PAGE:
Offering, promising or giving a bribe in exchange for improper
performance of a function or activity ('active
Requesting, agreeing to receive or accepting a bribe in
exchange for improper performance of a function or activity
Bribing a foreign public official (the 'foreign
public official offence'); and
Failure by a commercial organisation (which includes a company
or partnership) to prevent a person associated with it from
committing bribery in order to gain, or retain, a business
advantage (the 'corporate offence').
Critically, the burden is placed on the commercial organisation to
prove it had "adequate procedures" (such as a rigorous
internal compliance programme) in place to prevent bribery (the
'adequate procedures defence').
The key offences are designed to catch all forms of bribery and
are therefore extremely broad. In particular:
There is no precise definition of a bribe, with the Act merely
referring to a "financial or other advantage."
Accordingly, any payment, gift, or other form of benefit may be
The Act covers private bribery, in addition to bribing a public
official, thereby expanding the scope of the Act well beyond that
of the US Foreign Corrupt Practices Act (the
"FCPA"). The terms "function"
and "activity" are widely defined to include not only any
public function, but also: (i) any business activity; (ii) any
activity performed in the course of employment, and (iii) any
activity performed on behalf of a body of persons (corporate or
otherwise) thereby extending the reach of the provisions to agents
and external third parties. The relevant "function or
activity" need not have a connection to the UK.
"Improper performance" means a breach of the standard
that a reasonable person in the UK would expect in relation to a
duty of good faith, impartiality or a position of
trust.1 By imposing this standard, the provisions
explicitly disregard the local customs or practices existing
outside the UK which might otherwise be applied to soften the
The Act covers bribery in relation to both acts and omissions.
As well as covering two-party situations, where party A pays a
bribe to party B, in exchange for improper performance by party B;
the provisions also catch situations involving a third party, such
as where the bribe is paid by, paid to, or the improper performance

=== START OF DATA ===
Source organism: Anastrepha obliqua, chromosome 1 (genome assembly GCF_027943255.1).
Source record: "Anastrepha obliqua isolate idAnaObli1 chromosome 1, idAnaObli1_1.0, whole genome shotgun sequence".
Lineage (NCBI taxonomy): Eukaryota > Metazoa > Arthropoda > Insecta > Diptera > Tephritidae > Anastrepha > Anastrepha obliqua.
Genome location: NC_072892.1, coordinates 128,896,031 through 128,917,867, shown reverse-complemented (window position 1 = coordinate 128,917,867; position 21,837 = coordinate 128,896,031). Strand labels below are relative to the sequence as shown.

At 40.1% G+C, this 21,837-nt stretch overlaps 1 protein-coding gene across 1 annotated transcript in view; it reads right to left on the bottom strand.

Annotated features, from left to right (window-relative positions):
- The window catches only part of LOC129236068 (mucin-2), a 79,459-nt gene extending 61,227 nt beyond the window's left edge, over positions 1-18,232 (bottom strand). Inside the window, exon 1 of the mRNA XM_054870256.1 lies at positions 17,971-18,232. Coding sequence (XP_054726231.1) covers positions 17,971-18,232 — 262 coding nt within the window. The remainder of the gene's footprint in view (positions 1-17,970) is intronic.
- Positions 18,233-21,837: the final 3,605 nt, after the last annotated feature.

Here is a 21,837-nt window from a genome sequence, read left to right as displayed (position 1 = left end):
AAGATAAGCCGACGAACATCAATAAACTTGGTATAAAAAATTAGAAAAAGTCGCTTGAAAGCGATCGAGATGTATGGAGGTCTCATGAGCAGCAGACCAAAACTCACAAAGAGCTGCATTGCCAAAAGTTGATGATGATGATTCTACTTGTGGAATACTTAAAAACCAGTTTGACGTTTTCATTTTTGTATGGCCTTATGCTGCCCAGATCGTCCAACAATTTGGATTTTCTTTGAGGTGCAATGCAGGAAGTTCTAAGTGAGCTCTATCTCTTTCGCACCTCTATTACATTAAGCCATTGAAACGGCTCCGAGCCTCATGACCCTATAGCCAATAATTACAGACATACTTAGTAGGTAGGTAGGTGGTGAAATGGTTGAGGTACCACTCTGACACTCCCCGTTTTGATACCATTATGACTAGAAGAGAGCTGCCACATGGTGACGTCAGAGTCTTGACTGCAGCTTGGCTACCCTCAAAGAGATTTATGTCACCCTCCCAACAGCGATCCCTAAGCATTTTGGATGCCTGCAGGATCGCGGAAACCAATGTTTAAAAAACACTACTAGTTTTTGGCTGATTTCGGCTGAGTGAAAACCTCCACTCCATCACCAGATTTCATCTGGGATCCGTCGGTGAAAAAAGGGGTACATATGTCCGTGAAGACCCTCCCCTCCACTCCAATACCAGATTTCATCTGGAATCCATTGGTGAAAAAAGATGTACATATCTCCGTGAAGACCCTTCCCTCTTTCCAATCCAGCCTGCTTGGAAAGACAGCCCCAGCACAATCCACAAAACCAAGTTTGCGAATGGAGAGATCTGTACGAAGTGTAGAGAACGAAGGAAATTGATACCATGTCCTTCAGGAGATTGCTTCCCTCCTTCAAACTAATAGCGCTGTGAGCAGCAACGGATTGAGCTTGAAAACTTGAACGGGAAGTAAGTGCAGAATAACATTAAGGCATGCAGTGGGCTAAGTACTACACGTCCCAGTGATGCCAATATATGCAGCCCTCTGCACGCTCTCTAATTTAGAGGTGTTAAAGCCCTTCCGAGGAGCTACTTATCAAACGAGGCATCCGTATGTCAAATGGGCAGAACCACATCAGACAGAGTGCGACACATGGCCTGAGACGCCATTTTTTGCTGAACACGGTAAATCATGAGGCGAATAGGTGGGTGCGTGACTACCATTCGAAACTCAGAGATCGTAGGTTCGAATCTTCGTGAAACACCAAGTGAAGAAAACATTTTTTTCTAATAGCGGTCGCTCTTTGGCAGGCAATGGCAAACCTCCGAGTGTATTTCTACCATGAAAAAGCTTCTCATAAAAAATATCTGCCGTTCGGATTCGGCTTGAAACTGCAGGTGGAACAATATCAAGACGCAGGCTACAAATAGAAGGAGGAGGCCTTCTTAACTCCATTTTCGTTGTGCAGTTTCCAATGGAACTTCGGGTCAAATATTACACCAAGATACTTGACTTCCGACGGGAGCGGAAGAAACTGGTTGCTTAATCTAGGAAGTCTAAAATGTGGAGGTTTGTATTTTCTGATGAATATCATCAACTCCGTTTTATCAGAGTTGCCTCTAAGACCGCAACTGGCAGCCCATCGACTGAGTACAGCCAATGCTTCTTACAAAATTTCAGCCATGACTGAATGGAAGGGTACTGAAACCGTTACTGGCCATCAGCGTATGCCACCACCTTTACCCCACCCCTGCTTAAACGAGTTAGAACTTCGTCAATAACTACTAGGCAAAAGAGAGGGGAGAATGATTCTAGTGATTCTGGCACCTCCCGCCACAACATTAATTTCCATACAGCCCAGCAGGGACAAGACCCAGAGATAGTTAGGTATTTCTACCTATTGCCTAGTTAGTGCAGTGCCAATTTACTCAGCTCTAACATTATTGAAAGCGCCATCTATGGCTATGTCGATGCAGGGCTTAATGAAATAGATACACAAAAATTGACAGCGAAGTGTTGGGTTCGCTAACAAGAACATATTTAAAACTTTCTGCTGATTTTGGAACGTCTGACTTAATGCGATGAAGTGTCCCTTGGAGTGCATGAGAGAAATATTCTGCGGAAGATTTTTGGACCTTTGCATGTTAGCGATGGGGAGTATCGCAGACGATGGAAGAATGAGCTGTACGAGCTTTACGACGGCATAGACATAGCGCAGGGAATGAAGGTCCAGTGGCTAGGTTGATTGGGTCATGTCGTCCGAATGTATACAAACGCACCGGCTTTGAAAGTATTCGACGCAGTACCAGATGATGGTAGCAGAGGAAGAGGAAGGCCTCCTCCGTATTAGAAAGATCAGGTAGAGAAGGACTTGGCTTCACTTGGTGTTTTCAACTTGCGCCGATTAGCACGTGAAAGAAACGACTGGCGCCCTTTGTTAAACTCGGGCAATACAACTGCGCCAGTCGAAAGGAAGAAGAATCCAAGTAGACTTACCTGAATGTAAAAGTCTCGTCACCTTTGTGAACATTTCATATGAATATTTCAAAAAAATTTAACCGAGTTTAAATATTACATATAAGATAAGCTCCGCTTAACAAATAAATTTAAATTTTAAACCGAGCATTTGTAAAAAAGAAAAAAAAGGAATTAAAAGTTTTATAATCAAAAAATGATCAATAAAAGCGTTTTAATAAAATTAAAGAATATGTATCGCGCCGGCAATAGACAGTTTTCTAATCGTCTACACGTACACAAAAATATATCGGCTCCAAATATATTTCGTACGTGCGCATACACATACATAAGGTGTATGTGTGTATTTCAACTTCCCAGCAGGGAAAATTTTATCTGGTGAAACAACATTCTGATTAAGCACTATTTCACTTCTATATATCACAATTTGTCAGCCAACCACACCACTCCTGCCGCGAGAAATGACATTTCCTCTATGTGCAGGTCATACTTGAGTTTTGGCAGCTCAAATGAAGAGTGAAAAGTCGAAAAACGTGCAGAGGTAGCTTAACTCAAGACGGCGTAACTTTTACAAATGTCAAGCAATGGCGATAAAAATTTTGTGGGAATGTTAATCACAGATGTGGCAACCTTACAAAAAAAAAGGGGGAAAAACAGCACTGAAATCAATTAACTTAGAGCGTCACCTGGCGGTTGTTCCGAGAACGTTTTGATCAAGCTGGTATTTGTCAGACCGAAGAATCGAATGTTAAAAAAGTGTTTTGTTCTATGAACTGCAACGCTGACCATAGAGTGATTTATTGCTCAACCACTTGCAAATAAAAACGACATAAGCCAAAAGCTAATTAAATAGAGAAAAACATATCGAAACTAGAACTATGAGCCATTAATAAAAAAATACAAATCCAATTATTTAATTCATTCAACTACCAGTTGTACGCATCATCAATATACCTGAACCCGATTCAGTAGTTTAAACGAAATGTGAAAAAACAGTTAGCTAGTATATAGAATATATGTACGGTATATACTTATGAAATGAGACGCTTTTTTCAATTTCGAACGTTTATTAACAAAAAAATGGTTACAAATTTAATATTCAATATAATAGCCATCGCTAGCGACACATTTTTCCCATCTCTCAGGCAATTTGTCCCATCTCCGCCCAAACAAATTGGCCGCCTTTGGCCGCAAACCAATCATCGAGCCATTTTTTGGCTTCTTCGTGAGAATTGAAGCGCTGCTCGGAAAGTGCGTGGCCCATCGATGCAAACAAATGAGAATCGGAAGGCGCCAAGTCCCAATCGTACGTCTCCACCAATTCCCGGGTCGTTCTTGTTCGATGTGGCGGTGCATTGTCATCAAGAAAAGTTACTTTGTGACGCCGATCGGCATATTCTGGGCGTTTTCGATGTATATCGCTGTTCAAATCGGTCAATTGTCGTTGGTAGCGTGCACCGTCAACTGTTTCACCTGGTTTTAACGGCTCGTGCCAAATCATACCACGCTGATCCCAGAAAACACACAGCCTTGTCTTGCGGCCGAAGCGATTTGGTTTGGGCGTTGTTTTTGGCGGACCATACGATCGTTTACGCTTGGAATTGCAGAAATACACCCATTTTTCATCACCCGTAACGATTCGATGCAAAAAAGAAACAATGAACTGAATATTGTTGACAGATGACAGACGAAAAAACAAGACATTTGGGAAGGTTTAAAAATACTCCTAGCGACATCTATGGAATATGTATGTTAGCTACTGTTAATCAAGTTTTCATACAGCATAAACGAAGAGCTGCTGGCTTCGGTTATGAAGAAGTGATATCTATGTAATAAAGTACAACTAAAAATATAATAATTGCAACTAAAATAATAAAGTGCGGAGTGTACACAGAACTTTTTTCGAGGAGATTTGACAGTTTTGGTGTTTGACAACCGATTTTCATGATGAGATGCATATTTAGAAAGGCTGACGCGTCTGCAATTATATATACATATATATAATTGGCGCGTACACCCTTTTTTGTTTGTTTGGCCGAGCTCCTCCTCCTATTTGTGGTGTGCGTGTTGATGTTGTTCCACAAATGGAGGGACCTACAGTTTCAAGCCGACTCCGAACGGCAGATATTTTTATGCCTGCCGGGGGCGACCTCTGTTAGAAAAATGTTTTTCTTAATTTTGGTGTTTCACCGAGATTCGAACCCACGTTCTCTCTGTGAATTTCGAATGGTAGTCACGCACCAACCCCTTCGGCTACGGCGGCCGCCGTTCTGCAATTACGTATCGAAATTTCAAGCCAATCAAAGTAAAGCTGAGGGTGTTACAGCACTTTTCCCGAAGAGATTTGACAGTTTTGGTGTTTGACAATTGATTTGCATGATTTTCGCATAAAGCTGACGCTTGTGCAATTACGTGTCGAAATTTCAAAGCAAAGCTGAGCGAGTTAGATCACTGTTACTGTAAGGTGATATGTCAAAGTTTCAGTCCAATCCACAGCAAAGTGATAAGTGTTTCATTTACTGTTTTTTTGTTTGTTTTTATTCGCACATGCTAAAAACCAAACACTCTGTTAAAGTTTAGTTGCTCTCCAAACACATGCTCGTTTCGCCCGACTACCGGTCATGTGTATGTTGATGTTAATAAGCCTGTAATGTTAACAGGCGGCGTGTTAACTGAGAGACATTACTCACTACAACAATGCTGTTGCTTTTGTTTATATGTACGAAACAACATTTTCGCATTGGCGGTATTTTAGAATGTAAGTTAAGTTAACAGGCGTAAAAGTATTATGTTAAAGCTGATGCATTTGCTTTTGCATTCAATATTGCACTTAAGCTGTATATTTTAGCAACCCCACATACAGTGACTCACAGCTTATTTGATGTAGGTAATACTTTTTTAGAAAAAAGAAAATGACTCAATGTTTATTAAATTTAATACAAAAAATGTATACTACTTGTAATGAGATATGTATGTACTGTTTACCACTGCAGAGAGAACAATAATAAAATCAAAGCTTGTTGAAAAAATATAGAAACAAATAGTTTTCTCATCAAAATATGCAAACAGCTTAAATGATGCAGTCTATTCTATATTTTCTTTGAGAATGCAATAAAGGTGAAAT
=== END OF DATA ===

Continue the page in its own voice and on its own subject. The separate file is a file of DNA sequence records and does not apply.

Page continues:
of an activity or function is by party C.
The corporate offence of failure to prevent bribery covers all
"associated persons". Any person who "performs
services" for or on behalf of a commercial organisation is an
"associated person". Thus, a corporation could be made
liable for failing to prevent bribery in respect of not only its
employees (who are deemed to be associated persons under the Act
unless contrary intention is shown), agents and subsidiaries, but
also joint venture or consortia partners, and potentially external
third parties such as suppliers. From a financial services
perspective, the legislation could extend to trustees, custodians
and even insurers under the Act.
Further, actual knowledge of the bribe by the commercial
organisation need not be proven. The only defence available to the
allegation is to show that the commercial organisation had
"adequate procedures" in place to prevent its employees,
agents and associated third parties from engaging in bribery.
The ramifications for those found to be in civil contempt (as presided over by the High Court), and, in particular, the court’s power to enforce such a finding against a contemnor who resides overseas, are more far reaching than many (civil) lawyers realise.
The Bribery Act has made the news again following the conviction of a would be taxi driver. Earlier this week, at Minshull Street Crown Court in Manchester, Mr Mawia Mushtaq became the second person convicted of an offence under the Bribery Act by attempting to bribe a Licensing Officer.
In the previous edition of Corporate Focus we reported that the Bribery Act 2010 (the Bribery Act) came into force on 1 July 2011 and we considered procedures that commercial organisations could put into place in order to prevent bribery.
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